Koola Lobitos (with Fela Kuti) – “It’s Highlife Time”

Fela Kuti “Expensive S**t” (1974) — Lyrics — Pitchfork review of re-released album

“The album’s centerpiece, lead-off and title track was undoubtedly one of the most influential tracks to the Afro-beat movement, and to artists like the Talking Heads, who experimented with similar tribal rhythms on Fear of Music and their landmark album, 1980’s Remain in Light. Its complex, bongo-centric percussion is tempered with funk guitar, discordant piano, and brass eruptions. And when, six minutes into the semi-improvisational, instrumental jam, Kuti awakens with a yowl and begins his political rant, he changes music forever.”

“Zombie” (1977) — Background information

“The album was a scathing attack on Nigerian soldiers using the zombie metaphor to describe the methods of the Nigerian military. The album was a smash hit with the people and infuriated the government, setting off a vicious attack against the Kalakuta Republic (a commune that Fela had established in Nigeria), during which one thousand soldiers attacked the commune. Kuti was severely beaten, and his elderly mother was thrown from a window, causing fatal injuries…Kuti’s response to the attack was to deliver his mother’s coffin to the main army barrack in Lagos and write two songs, “Coffin for Head of State” and “Unknown Soldier”, referencing the official inquiry that claimed the commune had been destroyed by an unknown soldier…[1978] was also marked by two notorious concerts, the first in Accra in which riots broke out during the song “Zombie,” which led to Kuti being banned from entering Ghana. The second was at the Berlin Jazz Festival after which most of Kuti’s musicians deserted him, due to rumors that Kuti was planning to use the entirety of the proceeds to fund his presidential campaign.”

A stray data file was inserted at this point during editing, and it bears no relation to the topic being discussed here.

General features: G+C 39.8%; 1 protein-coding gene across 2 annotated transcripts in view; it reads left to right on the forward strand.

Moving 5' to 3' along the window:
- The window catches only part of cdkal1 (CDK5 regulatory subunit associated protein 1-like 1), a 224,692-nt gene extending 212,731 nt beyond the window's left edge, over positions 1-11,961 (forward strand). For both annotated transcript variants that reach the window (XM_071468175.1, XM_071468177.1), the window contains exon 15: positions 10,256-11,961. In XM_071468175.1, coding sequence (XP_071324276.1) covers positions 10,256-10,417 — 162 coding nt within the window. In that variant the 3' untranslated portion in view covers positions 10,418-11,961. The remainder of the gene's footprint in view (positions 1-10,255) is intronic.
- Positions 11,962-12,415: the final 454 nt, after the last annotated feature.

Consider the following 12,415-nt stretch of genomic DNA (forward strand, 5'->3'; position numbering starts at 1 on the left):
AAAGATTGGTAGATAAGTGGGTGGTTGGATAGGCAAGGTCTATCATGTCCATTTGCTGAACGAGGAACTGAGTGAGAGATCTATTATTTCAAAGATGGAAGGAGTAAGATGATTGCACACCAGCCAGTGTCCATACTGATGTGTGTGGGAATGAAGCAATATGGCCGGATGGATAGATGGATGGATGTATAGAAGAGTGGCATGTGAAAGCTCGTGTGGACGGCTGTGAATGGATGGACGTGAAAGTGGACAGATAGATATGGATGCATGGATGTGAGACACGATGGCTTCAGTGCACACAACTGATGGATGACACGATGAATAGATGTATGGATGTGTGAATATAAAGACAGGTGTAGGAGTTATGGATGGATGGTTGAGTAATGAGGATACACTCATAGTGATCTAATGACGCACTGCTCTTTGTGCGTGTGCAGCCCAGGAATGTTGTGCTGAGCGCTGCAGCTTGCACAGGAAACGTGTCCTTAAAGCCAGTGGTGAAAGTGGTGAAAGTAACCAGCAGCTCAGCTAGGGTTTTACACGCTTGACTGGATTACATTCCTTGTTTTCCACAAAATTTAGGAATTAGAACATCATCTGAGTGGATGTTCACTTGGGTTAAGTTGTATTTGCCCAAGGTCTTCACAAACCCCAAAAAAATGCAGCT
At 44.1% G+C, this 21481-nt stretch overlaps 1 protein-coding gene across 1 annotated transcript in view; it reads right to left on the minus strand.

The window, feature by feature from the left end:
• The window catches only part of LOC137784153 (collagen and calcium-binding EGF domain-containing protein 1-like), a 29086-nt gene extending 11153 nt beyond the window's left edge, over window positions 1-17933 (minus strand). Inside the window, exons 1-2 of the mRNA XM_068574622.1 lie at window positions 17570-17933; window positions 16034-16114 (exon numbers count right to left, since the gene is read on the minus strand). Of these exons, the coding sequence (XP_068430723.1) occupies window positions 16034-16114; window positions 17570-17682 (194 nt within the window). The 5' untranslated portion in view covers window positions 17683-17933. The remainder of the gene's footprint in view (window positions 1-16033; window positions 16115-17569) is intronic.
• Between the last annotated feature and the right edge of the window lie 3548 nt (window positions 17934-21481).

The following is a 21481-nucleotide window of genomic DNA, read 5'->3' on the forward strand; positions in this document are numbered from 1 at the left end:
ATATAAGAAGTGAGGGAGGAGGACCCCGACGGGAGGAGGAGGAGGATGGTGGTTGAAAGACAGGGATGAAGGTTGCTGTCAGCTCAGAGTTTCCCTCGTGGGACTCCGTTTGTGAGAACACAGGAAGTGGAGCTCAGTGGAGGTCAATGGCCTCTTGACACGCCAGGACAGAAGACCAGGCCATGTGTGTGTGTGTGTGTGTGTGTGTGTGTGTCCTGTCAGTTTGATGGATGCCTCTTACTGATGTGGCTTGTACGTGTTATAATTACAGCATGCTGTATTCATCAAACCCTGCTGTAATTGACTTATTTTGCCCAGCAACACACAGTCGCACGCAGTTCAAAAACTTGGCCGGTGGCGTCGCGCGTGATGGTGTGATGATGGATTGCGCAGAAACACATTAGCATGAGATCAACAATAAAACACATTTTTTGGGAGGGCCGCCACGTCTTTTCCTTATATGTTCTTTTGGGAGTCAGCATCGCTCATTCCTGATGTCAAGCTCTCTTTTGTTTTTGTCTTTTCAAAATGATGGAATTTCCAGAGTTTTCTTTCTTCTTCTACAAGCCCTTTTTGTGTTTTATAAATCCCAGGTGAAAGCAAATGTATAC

“Mr. Grammarticologylisationalism Is The Boss” (1976)  — Fela’s meditation on language and power — Lyrics

“Sorrow, Tears & Blood” (1977) — Lyrics

“Shuffering And Shmiling” (1978) — Lyrics

“International Thief Thief (ITT) Part 2” (1980) — Lyrics

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Musical influences on Afro-beat

The Fela Kuti-James Brown connection

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SUPPLEMENTAL MATERIAL on a few major Afropop artists we didn’t have time to cover in class:

Manu Dibango (Cameroon) — Short Bio — His best-known song “Soul Makossa” — Reception of the song — “Soul Makossa” and the birth of disco —  Interpolated by Michael Jackson in the coda to “Wanna Be Startin’ Somethin'” (1982) — A New Yorker piece describes how Dibango had to seek credit, and financial reward, for both “Wanna Be Startin’ Sometin'” and Rihanna’s “Don’t Stop the Music” which interpolated Jackson’s interpolation (the article was published shortly after Jackson’s death).

Youssou N’Dour (Senegal) — Allmusic bio — His song “Set” from the 1990 album of the same name (translation of lyrics) inspired a social and artistic movement known as Set-Setal (see the 7th paragraph for explanation) — N’Dour pursues a new direction on his album Egypt (2004) seen here in a live performance — Youssou N’Dour has just announced he will abandon music to enter politics and, it is speculated, run for president of Senegal.

Ali Farka Toure (Mali) — Allmusic bio — Performing “Diaraby” from Talking Timbuktu (1994)

Angélique Kidjo (Benin/Paris) — Allmusic bio — Performance of “Agolo” from 2005

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